Learn More About Going into the Dark.

Learn More About Going into the Dark.

Your Miraculous Beauty: 2

Your Miraculous Beauty: 2

(This is the second half of a sermon I began in the previous post. Do read the first half first…)

The word miracle comes to us from Latin, through Anglo-French and into Middle English. The Late Latin word is miraculum from its earlier root mirari, to wonder.

To wonder.

Beauty, then, is that which brings us to wonder and awe at something outside ourselves or even in our very own selves.

By way of encouraging this wonder, I offer you a spiritual practice.

Ths practice many of us may find difficult. Rev. Theresa Soto, well-known for their work in disability and anti-racist activism in our tradition, enrolled in a seminary class about taking and looking anew at pictures of oneself—“beloved selfies,” I call them now—to find the beauty there.

This practice leads to something wonderful, even something awe-inspiring. There may be something you don’t like to see in yourself in photos. There may be something that stands out to you, a too-bigness or too-smallness, an asymmetry, a color, a splotchy patch, an eye that does not look straight on. Something you see every time you see a photo of yourself.

There is no camera, no photograph in the world that will make me thin, leaving aside outrageous, violent, and probably impossible Photoshopping.

There is no point in my looking at photos and turning away in disgust because I am fat, because my neck is big, or because my lips are asymmetrical. There is just no point.

Why?

One, because each of these things are true. They just are. And also because those like the Buddhist teacher Joanna Macy remind us that we can fall in love with one another, with ourselves, even, in this present moment.

And maybe even more significant, it has become important for me to consider what is beautiful in myself because people love me. Because to be beloved upon the Earth, as each one of us absolutely is, is one of the great purposes of human life. Because there is more to me–more to you–than the flaws the culture has taught us to obsess about.

So what else is in the photo of me, or of you, or of anyone you look at? Is there radiance, joy, solemnity? Is there lightness in your smile, or serenity in your eyes? Is there movement, or an intriguing way the light and shadow catch on your skin?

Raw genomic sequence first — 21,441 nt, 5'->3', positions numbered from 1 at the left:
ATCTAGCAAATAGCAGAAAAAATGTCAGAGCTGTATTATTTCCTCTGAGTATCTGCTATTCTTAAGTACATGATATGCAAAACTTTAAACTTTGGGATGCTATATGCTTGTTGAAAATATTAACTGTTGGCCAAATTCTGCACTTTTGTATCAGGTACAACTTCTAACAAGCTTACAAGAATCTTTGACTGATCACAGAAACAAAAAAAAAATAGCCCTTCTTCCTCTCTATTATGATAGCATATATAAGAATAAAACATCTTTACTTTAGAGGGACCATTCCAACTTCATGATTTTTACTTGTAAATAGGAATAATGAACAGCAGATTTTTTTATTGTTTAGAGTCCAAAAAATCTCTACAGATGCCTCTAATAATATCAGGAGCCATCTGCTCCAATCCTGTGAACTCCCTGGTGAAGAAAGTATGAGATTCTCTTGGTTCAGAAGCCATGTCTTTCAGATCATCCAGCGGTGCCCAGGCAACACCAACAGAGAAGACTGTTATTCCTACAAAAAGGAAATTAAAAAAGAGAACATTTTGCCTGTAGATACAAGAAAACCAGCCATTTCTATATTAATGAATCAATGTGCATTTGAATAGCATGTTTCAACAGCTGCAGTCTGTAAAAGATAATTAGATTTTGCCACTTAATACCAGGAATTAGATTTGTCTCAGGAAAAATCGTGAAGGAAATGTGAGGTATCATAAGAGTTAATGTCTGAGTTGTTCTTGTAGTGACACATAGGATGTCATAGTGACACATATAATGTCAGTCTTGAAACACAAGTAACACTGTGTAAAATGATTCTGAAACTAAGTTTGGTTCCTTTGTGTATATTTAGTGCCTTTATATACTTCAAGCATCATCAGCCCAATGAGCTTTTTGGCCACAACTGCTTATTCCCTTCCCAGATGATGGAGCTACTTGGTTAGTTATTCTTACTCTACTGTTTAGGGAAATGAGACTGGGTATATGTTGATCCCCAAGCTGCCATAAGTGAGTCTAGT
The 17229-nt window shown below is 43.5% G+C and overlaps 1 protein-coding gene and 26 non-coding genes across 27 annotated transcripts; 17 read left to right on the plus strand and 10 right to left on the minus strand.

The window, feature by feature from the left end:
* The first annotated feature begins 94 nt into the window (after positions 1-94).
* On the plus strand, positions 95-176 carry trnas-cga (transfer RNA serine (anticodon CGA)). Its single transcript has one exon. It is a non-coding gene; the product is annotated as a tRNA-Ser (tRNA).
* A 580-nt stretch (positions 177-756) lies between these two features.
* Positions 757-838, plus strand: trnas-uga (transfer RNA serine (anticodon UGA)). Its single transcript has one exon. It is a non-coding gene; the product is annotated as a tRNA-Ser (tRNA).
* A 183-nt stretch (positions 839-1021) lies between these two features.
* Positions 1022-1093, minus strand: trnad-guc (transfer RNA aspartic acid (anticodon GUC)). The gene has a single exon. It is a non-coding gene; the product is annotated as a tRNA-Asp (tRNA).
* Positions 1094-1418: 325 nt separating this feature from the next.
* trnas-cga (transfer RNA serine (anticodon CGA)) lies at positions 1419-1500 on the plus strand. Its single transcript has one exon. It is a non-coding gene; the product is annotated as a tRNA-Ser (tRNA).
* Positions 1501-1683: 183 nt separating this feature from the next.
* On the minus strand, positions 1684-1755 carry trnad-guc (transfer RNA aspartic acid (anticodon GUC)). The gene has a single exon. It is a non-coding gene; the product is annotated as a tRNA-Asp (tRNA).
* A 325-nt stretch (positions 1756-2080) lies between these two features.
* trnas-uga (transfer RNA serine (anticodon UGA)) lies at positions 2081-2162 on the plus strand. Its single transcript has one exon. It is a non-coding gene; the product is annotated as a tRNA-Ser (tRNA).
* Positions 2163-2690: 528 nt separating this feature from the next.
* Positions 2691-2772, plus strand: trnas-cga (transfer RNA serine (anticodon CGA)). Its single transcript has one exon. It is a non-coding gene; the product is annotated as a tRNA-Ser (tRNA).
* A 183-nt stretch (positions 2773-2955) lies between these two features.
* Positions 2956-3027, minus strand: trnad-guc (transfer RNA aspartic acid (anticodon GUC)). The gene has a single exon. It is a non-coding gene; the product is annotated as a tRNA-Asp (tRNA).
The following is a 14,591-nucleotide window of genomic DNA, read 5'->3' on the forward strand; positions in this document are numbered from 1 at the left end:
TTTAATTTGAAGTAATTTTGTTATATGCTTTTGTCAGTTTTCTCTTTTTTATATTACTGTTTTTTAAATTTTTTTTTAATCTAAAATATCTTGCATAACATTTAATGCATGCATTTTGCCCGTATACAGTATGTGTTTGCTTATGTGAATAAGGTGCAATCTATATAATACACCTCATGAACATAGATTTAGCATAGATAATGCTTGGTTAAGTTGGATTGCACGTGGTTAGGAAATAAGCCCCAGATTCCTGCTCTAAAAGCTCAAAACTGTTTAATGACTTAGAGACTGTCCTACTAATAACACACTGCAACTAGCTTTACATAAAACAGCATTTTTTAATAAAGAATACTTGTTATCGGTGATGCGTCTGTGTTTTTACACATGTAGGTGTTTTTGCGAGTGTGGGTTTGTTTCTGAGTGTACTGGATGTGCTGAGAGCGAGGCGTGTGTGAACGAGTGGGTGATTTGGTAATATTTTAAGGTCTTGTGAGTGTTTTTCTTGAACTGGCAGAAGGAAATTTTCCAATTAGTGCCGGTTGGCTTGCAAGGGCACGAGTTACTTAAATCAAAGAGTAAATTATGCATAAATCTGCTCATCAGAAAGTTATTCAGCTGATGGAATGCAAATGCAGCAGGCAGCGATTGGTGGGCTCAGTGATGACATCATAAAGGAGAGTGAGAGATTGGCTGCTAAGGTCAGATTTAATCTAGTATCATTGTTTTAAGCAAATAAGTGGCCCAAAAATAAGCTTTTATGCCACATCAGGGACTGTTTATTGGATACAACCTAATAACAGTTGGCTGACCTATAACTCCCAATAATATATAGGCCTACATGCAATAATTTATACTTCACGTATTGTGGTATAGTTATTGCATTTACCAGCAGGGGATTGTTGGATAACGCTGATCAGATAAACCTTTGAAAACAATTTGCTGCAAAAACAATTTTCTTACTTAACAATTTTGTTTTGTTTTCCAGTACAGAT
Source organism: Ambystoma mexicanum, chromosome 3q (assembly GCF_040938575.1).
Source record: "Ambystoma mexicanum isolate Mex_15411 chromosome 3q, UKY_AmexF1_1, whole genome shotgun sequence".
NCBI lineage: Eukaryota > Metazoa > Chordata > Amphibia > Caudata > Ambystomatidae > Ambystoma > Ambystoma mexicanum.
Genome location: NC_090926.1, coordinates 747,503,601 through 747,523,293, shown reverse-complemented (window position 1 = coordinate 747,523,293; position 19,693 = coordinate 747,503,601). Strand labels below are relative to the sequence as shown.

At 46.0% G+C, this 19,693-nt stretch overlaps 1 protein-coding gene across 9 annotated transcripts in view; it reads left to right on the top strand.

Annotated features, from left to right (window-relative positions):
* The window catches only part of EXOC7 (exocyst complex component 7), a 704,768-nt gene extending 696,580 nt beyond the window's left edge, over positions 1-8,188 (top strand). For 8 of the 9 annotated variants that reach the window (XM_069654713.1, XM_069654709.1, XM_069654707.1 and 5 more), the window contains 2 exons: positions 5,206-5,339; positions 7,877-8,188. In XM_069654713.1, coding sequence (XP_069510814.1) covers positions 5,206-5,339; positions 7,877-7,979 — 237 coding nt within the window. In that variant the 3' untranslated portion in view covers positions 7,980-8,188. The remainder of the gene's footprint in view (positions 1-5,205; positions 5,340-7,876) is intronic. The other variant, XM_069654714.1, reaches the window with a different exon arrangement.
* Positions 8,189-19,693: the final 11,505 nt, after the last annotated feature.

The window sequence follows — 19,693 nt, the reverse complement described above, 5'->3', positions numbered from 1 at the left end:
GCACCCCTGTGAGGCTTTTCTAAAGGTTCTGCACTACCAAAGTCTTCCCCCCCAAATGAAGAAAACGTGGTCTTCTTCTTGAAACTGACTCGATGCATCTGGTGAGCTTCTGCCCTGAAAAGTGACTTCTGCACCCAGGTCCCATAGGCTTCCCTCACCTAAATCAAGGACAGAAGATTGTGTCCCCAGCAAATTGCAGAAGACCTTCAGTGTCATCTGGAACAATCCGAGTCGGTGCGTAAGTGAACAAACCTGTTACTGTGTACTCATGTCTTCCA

Where is the beauty in you, beauty you have been trained not to see?

Where are you a manifestation, a very embodiment of our First Source, the core, origin and circumference, of religious experience? What about you inspires awe and wonder? What can you find?

It’s not only about seeing, of course. Some of us do not see, or we have trouble seeing. I invite all of us to expand our notions of beauty beyond just the visible, but into the tactile—what are the glorious sensations touching our own skin can give us? Can we love singing, whatever we have taught about how we sound or what we contribute? What does the audible tell us—how do we modulate our voices? What does our laugh bring out in others? What love and awe does cooking for others bring to us?

There are so many ways we are beautiful, friends. So many ways.

I have reclaimed some of the ideas of beauty by rejecting the degendering I experienced earlier in my life, when it was made clear I could never be a real woman, never be attractive, etc. One way I have done this is by expressing myself as a femme, a queer woman who loves makeup, grace, poise, radiance, and yes, even glitter.

Another way has been to take back the image of the whale, the great cetacean, the biggest creatures ever known to have lived on Earth, who even now swim so deeply that at times we cannot track blue whales throughout their migratory journeys. I even intend, in fact, to get a tattoo around my arm of the singing whale, the humpback, with its long fins and beautiful voice.

I claim the beauty, strength, and sexuality of the cetacean. Not only the sleek loveliness of the bottlenose porpoise, but also the hugeness and mystery of the blue whale, and most especially the musicality of the humpback.

Finally, I have realized that if I were thin, I would be someone else. Amor fati, the love of fate, the acceptance of reality and its blessings, has gotten me through many traumas, including those surrounding my body’s shape and size. I am sitting here, preaching with you, in part because of the way fat-phobia has shaped my spirit, heart, and body. This is not to say that the terror of fat and fat people is okay, merely that I know myself loved, loved with all of who I am, and so I can love others, and try shine some light where things might otherwise be obscured.

I have found these approaches allow me to wonder at myself. Not just to see myself as shameful, something failed, something not worthy of representation or desire. They have allowed me to come to you with glitter in my hair and makeup on my face, in a dress I love, with a stole I chose for today’s occasion.

These ways of being and expression bring me a sense of possibility, of wonder, and of radiance; they can even bring wonder and awe to others, and so they are—we all are—miracles. Those things that must be wondered at.

What might you do to claim or reclaim your wonder?

How might you reclaim your sense of your own beauty? Could you make the practice of a beloved selfie part of your life? Could you go through photos and look for the loveliness, grace, goofiness, or serenity there?

Let us indeed wonder at others and ourselves. Let us be mindful of the miracles around us every minute. Every minute, even now, even here, even among one another as we worship together.

Leave a Reply

Your email address will not be published. Required fields are marked *

This site uses Akismet to reduce spam. Learn how your comment data is processed.